Cloud computing has taken some heat this week. First, over the weekend Apple co-founder and tech icon Steve Wozniak said he's worried about the "horrendous" problems cloud computing could cause as users yield control of their data to service providers.
Then, early this week, Mat Honan, a reporter at Wired magazine, revealed how hackers manipulated the customer service departments of Apple and Amazon to ultimately compromise his Google and Twitter accounts. This led to all of his personal and professional data being lost and bigoted updates to be aired from his social media accounts. In a gut-wrenching first-hand account of the incident, Honan warns of a "looming nightmare" stemming from "vital security flaws" that exist in the cloud computing industry.
But what exactly is the problem Wozniak is warning about and who was really at fault in Honan's situation? In response to the flurry of criticism being spread about the cloud, a variety of service providers have come out passionately defending their industry, pointing out that the cloud can potentially be a haven for hackers, but that if architected properly with the right protections in place, it can be as safe as users make it.
"We have to respectfully disagree with Mr. Wozniak," says Rob May, CEO of Backupify, which provides a secondary backup solution for cloud users. Wozniak's criticism centres around the idea that users cede control of their data when they ship it off to a cloud provider. May says there's an easy solution to that: Keep a second copy of your data with another provider, or use a federated approach to avoid putting all your eggs in one basket.
Others say controlling your data isn't about backing it up, it's about encrypting it. "Use of an encryption gateway ... provides an ideal way for people to control their data from a security, privacy and data residency standpoint," says Kevin Bocek, VP of marketing for CipherCloud, arguing as a solution to address Wozniak's concerns that data needs to be not just backed up, but instead encrypted so that no one else can access it.
Mark O'Neill, CTO of cloud broker Vordel, says there's another simple solution: Perhaps a company's most sensitive data may not be ready to be put up into the cloud yet. Companies can selectively choose which data is stored in the cloud, allowing users to "hedge your investments," he says.
The back-and-forth between the cloud critics and the cloud defenders is only natural. Ultimately, the fundamental arguments made by both Wozniak and Honan are about trust, which are "absolutely legitimate concerns," says Andi Mann, vice president of strategy for CA Technologies. "The cloud is not magic," Mann reminds users, noting that it still requires a plan on the end user's part to ensure the systems are secured effectively.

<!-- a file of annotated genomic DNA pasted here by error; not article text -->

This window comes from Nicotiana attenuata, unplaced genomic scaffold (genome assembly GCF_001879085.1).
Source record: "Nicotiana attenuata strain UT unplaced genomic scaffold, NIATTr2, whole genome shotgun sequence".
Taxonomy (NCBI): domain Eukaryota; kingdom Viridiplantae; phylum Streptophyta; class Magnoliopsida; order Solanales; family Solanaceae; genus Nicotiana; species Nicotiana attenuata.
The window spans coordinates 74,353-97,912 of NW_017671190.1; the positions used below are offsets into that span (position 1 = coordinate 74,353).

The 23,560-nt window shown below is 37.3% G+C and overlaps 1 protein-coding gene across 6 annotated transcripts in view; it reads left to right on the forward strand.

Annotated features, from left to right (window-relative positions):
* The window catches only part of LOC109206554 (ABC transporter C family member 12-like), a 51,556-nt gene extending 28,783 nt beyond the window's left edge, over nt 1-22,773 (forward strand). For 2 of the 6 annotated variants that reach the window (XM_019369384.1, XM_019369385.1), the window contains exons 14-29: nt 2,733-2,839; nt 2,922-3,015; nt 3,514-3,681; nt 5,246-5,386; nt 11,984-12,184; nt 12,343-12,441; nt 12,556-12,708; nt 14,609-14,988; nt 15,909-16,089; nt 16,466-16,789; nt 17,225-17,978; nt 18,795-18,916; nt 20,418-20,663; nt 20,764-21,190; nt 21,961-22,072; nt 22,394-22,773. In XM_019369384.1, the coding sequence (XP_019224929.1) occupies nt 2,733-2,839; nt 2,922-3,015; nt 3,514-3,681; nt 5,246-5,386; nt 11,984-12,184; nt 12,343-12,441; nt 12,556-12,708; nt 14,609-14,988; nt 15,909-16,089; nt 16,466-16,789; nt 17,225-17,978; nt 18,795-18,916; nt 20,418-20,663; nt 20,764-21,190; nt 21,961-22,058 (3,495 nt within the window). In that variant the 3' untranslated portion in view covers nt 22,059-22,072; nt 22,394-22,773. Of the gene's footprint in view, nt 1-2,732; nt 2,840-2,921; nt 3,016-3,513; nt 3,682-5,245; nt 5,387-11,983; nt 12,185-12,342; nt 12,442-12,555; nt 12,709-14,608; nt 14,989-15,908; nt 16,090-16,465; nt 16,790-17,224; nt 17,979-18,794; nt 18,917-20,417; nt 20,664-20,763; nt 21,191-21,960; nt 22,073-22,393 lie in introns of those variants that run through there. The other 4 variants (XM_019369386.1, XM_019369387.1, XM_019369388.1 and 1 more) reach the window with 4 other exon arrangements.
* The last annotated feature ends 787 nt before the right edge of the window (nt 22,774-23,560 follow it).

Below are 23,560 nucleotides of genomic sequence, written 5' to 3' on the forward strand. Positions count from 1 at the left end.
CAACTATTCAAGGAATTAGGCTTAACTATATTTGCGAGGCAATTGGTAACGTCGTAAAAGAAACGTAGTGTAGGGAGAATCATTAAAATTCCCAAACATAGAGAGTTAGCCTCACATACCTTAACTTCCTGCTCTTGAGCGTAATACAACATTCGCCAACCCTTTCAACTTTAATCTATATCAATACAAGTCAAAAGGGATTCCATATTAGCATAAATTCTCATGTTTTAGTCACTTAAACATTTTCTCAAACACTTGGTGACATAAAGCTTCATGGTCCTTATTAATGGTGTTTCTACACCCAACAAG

The move to a cloud-computing dominated IT is a slow and steady process that is still in its early days. Think back, Mann says, to a decade ago when consumers and businesses would have thought online banking would not be safe, and today it's commonplace. But many CIOs are still concerned about the public cloud, reinforcing Wozniak's point. If a business hosts sensitive data in the cloud and its provider has a breach, that's a problem the customers will end up dealing with. It's up to the end users to put protections in place themselves when using the cloud, Mann says.
The takeaway from Honan's incident and ensuing criticisms stem from basic human error and a lack of common sense by both customer service support staff at major companies and end users, says Alan Shimel, managing partner at The CISO Group. Honan describes how the perpetrators allegedly socially engineered the attack by gaining access to his accounts and resetting his passwords through a customer service representative. Honan even admits himself that he could have had more hardened security and backup procedures in place.
Shimel isn't buying all of the solutions cloud service providers are offering. "Federating across multiple providers won't stop a disaster," he says, noting that Honan had multiple accounts hacked simultaneously. And if cloud service providers hold the keys to the encryption code, than the encryption is worthless, he says.
It comes down to using common security sense, and providers eliminating human and process errors that allow hackers to exploit users. Reports this week indicate that Amazon and Apple have amended their security practices, particularly related to password security in customer service calls.
If a hacker can call into Amazon and get a password reset by answering questions that could be found out about a person on the interview or through a five-minute conversation with them at a bar, there is something wrong with the system in general, Shimel says. "We need to move beyond passwords," he says. One step, on the personal cloud computing end, is to use two-factor authentication, as Shimel argues in a recent blog post, which ultimately is a protection end users put in place themselves, not relying on their providers to do it for them.
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